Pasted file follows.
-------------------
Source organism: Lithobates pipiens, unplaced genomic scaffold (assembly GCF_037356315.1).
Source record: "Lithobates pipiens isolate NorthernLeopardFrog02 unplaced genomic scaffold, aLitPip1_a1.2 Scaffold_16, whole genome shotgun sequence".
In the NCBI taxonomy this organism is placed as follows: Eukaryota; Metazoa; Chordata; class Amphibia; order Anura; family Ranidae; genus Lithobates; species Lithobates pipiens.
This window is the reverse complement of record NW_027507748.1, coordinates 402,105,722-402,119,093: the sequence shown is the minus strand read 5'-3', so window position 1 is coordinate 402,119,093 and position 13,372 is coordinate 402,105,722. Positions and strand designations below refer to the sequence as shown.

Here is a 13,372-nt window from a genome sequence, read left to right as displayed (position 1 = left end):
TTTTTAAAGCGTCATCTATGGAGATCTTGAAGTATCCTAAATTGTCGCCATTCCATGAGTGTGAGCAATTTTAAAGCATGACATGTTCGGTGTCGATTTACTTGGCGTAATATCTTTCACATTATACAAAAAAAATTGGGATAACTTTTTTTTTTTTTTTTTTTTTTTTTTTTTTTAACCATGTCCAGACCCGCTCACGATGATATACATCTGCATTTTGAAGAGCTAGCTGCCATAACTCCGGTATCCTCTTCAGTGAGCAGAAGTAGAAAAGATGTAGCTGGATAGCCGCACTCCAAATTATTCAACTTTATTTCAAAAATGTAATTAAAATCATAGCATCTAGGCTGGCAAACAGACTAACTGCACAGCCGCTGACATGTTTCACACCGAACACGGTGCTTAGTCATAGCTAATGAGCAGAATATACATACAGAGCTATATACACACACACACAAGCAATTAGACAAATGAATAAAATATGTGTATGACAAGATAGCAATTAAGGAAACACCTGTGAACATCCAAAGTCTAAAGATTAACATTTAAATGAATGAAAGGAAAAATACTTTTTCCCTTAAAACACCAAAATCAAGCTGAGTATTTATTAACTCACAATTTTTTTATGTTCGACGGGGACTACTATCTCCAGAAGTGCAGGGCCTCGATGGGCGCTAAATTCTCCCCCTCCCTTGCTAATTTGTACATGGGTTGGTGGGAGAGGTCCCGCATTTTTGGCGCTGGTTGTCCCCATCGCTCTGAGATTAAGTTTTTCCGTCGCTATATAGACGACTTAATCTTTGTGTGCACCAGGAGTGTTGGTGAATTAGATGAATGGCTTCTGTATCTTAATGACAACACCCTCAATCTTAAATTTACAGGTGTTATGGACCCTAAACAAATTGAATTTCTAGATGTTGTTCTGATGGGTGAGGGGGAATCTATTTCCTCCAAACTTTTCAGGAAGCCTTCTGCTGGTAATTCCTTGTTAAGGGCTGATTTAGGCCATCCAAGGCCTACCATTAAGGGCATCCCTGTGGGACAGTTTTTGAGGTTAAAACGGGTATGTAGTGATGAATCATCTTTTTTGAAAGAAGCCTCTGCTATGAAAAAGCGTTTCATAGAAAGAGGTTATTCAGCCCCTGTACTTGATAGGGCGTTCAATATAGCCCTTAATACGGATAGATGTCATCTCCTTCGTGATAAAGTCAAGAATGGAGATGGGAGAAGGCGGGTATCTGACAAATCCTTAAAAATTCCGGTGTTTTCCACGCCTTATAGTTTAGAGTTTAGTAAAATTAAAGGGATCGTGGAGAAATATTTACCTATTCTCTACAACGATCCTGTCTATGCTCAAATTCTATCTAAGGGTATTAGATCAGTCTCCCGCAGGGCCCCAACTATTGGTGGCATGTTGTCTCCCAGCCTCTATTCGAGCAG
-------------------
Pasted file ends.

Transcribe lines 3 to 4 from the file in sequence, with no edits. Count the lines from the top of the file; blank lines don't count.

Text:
In the NCBI taxonomy this organism is placed as follows: Eukaryota; Metazoa; Chordata; class Amphibia; order Anura; family Ranidae; genus Lithobates; species Lithobates pipiens.
This window is the reverse complement of record NW_027507748.1, coordinates 402,105,722-402,119,093: the sequence shown is the minus strand read 5'-3', so window position 1 is coordinate 402,119,093 and position 13,372 is coordinate 402,105,722. Positions and strand designations below refer to the sequence as shown.